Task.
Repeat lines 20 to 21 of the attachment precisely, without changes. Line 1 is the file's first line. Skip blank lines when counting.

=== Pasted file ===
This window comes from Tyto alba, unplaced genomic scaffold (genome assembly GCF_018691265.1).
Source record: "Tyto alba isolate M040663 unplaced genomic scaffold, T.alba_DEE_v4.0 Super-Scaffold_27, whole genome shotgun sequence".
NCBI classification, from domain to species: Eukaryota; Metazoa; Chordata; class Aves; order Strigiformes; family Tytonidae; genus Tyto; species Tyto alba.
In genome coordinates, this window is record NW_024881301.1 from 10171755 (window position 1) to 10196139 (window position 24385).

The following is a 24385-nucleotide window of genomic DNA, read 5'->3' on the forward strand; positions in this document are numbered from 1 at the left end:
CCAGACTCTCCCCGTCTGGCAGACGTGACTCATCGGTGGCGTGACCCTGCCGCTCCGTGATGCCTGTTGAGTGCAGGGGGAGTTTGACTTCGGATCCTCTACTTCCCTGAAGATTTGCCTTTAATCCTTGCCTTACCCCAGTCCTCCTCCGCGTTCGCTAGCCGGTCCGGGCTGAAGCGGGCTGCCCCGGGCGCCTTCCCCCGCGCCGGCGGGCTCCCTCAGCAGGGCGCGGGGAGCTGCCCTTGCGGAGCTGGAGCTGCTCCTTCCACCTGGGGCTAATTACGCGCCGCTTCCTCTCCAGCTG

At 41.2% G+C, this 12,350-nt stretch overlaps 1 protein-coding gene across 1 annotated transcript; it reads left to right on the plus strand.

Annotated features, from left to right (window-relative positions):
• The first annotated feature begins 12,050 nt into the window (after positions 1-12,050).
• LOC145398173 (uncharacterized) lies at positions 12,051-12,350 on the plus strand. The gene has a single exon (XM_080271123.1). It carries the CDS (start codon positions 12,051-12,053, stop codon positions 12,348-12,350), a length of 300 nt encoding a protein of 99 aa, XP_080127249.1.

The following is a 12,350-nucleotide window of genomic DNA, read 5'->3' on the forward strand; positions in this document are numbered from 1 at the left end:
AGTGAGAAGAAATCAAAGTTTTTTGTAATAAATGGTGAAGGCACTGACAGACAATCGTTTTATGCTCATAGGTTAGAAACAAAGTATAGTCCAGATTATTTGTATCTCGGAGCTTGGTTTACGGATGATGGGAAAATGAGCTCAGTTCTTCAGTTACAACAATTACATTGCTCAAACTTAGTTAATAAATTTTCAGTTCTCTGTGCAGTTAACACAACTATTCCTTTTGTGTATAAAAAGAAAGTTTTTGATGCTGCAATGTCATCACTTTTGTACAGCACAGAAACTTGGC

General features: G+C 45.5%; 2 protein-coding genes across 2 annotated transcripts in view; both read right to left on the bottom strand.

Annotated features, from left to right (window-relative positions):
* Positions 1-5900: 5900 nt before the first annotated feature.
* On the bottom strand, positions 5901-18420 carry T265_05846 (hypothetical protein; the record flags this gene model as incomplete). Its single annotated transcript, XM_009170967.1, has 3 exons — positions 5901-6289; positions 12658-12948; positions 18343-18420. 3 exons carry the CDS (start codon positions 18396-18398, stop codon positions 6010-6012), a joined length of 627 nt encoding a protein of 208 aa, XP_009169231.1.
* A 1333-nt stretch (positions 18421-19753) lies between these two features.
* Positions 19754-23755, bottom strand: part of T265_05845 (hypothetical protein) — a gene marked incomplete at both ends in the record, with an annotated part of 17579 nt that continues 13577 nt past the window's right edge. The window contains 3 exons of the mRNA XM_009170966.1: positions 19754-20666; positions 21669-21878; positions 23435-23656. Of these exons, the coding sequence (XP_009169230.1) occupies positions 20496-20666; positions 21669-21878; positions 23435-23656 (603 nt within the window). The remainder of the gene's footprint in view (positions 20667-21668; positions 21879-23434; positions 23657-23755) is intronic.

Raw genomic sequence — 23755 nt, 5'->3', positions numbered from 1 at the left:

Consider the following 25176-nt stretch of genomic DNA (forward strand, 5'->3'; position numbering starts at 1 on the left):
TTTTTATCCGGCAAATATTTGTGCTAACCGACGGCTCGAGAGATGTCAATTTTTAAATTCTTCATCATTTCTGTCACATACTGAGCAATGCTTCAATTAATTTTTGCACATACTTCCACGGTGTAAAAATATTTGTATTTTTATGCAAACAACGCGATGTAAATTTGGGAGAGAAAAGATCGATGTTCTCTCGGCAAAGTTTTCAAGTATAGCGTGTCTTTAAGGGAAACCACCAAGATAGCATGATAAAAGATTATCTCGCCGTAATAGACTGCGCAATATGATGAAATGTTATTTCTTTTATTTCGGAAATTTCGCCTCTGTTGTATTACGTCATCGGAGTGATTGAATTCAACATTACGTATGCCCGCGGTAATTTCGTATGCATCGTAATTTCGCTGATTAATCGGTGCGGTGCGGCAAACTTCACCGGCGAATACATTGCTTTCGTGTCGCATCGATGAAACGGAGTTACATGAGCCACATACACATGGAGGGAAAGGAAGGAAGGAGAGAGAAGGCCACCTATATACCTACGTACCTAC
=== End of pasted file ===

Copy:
Consider the following 25176-nt stretch of genomic DNA (forward strand, 5'->3'; position numbering starts at 1 on the left):
TTTTTATCCGGCAAATATTTGTGCTAACCGACGGCTCGAGAGATGTCAATTTTTAAATTCTTCATCATTTCTGTCACATACTGAGCAATGCTTCAATTAATTTTTGCACATACTTCCACGGTGTAAAAATATTTGTATTTTTATGCAAACAACGCGATGTAAATTTGGGAGAGAAAAGATCGATGTTCTCTCGGCAAAGTTTTCAAGTATAGCGTGTCTTTAAGGGAAACCACCAAGATAGCATGATAAAAGATTATCTCGCCGTAATAGACTGCGCAATATGATGAAATGTTATTTCTTTTATTTCGGAAATTTCGCCTCTGTTGTATTACGTCATCGGAGTGATTGAATTCAACATTACGTATGCCCGCGGTAATTTCGTATGCATCGTAATTTCGCTGATTAATCGGTGCGGTGCGGCAAACTTCACCGGCGAATACATTGCTTTCGTGTCGCATCGATGAAACGGAGTTACATGAGCCACATACACATGGAGGGAAAGGAAGGAAGGAGAGAGAAGGCCACCTATATACCTACGTACCTAC